Town Clerk Leslie Gross was the guest speaker at the Port Washington Chamber of Commerce Meeting at Fish-Kebab on Sept. 9. She shared information about the upcoming initiatives of the Town of North Hempstead. Pictured here with the town clerk are Port Washington Chamber of Commerce member Nesli Ciner (owner of Tava Restaurant) and Port Washington Chamber of Commerce Co-President Richard Strautman.
At the September meeting of the Port Washington Chamber of Commerce, Chamber Co-president Warren Schein welcomed six new members: Allstate Insurance, Brien Sullivan Agency and Brien Sullivan, located at 925 Port Washington Blvd.; AslanTrends USA Corp. and CEO Angelo Fernandez, a knitting yarn wholesaler located at 8 Maple Street; Ladmar Associates, Ltd. and president Linda Marra, an insurance and financial services business located at 10 Maple Street; MSP International Consulting, Inc. and international business development director Peter Tal, an international trade consulting business located at 7 Pequot Avenue; My Little World Daycare, Inc. and director Myriam Signorini, located at 2 Beverly Road; and Pig Pen Studios, Inc. and president Bill Heapps, a graphic design, advertising and photography business located at 30 Manorhaven Blvd. Schein thanked Sid Segall for bringing in two new members.
The guest speaker for September was TONH Town Clerk Leslie Gross. In introducting her, Schein said she has taken her job to the next level and is the nicest person to know. Gross said she is at home in Port Washington. Although she grew up in Great Neck, she has lived here for 28 years. Before she became town clerk, she was a trustee of North Shore Hospital, president of the Rotary Club, head of the BTDC and, in general, has always been very pro business. At the BTDC, she arranged for all the chambers in the town to communicate with each other. Louise Fishman is now in charge and Strautman is working on setting up their website.
She is often asked what the town clerk does. She is a resource for documents such as birth and death certificates. Often, the town clerk's office is the only contact people have with their local government. She is chief registrar and signs every birth certificate and performs about 100 marriages a year. She serves as secretary to the town board and posts the agendas on the town's website. When she was at the BTDC, she had two television programs on the town TV station, which is either channel 18 or 73, depending on where you live. One show was called "A Taste of the Town" and was about memories of food.
Gross brought many handouts with her. Some concern the need for businesses to get "more green." She noted that businesspeople should urge their garbage carters to keep the recyclables separate. She is planning a seminar to help businesses go green.
The winner for September was Lucy Mazany of State Bank of Long Island.
Mazany said she is the regional manager for State Bank and has been in the business for 20 years. State Bank of Long Island was started 40 years ago by a group of small businesspeople. Today it is the largest independent bank on Long Island with over $1 billion in assets. She stressed that it is important to protect your own assets and be aware of possible fraud. No one person should have complete control of your assets. If you have online banking, you should look at your account on a daily basis. Although you have one year to claim fraud on a forged signature, you only have 14 days for other transactions. State Bank has a program called Positive Pay. You can submit to the bank what checks you wrote and the bank will check them against the checks coming in on your account. The bank will do the reconciliation for you. You can also have Remote Capture, where you scan your checks and send them to the bank. If you don't want to give out your account number, the bank will issue you a UPIC, which masks your real account number.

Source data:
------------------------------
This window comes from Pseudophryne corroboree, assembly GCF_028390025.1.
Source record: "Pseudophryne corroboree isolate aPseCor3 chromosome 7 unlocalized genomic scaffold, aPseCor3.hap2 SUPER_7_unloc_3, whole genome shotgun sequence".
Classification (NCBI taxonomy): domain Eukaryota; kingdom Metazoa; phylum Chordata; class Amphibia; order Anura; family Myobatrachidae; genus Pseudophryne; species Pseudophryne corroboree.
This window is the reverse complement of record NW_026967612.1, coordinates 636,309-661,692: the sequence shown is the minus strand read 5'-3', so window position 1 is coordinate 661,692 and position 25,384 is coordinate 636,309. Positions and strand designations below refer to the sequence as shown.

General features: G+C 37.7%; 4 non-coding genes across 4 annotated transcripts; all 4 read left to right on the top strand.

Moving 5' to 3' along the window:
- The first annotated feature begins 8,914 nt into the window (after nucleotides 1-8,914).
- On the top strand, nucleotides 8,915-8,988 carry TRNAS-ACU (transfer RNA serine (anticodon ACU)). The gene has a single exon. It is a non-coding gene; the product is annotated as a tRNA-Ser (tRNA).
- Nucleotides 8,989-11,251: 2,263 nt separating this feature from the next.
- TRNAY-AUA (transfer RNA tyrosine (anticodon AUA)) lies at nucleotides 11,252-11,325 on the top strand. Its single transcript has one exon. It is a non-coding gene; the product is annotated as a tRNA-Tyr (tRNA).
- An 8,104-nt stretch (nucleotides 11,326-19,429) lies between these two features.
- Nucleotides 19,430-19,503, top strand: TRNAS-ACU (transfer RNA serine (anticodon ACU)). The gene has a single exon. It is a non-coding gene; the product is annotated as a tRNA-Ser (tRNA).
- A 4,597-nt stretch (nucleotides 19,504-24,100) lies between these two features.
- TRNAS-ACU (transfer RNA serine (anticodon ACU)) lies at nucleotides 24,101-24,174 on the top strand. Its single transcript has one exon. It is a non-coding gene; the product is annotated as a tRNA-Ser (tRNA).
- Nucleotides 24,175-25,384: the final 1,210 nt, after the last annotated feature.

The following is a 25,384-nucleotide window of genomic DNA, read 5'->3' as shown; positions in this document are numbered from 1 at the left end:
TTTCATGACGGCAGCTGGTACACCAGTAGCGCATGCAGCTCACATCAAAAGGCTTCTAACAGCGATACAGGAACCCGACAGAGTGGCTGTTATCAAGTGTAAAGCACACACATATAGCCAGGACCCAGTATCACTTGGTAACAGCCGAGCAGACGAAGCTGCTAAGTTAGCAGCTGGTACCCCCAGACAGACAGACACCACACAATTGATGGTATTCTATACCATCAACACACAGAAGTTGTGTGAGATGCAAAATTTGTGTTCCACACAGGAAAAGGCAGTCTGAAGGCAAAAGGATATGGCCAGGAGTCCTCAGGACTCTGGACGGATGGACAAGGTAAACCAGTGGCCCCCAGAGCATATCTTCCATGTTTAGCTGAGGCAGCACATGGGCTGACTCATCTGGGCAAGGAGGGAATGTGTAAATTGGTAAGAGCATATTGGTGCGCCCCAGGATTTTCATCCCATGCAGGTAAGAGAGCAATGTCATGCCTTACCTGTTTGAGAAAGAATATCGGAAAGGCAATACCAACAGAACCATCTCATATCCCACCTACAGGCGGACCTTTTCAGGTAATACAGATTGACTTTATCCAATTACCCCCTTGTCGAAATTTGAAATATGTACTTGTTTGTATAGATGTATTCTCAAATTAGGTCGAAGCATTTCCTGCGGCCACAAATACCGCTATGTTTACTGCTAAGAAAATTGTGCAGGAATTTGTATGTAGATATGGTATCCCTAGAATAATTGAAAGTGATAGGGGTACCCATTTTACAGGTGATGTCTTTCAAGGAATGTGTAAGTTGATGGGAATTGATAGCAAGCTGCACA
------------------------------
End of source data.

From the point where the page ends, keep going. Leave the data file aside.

Schein thanked Mazany for the advice and information.
Schein announced that in October and November chamber meetings will be on the third Tuesday of the month instead of the second Tuesday. The November meeting will be on Nov. 18 because the original meeting date is Veterans Day.
Schein then reported that Brenda Garfield was the unanimous choice of the executive board for Port Washington's Small Businessperson of the Year. She was honored at the annual Nassau Council of Chambers of Commerce breakfast in October.
Suzanne Ressa said the Helen Keller National Center has a ribbon cutting ceremony in October for the Destiny House, which is the first home for deaf-blind people in New York State.
Dep. Chief Ron DeMeo warned that a local business suffered huge losses because an employee was misdirecting their checks. Alice Melzer warned that everyone should beware of emails telling you that something is wrong with your account. Kathy Levinson said she found her debit card numbers were taken and there were huge charges for travel. DeMeo warned not to confirm your card numbers on the Internet. Dave Allen warned that PayPal accounts may be the target of thieves on a "fishing expedition."
Phyllis Joseph also said that the new season at the Jeanne Rimsky opens in October. Christine Ebersole will be the first performance. Nov. 5 is the Landmark Gala with Brian Stokes Mitchell.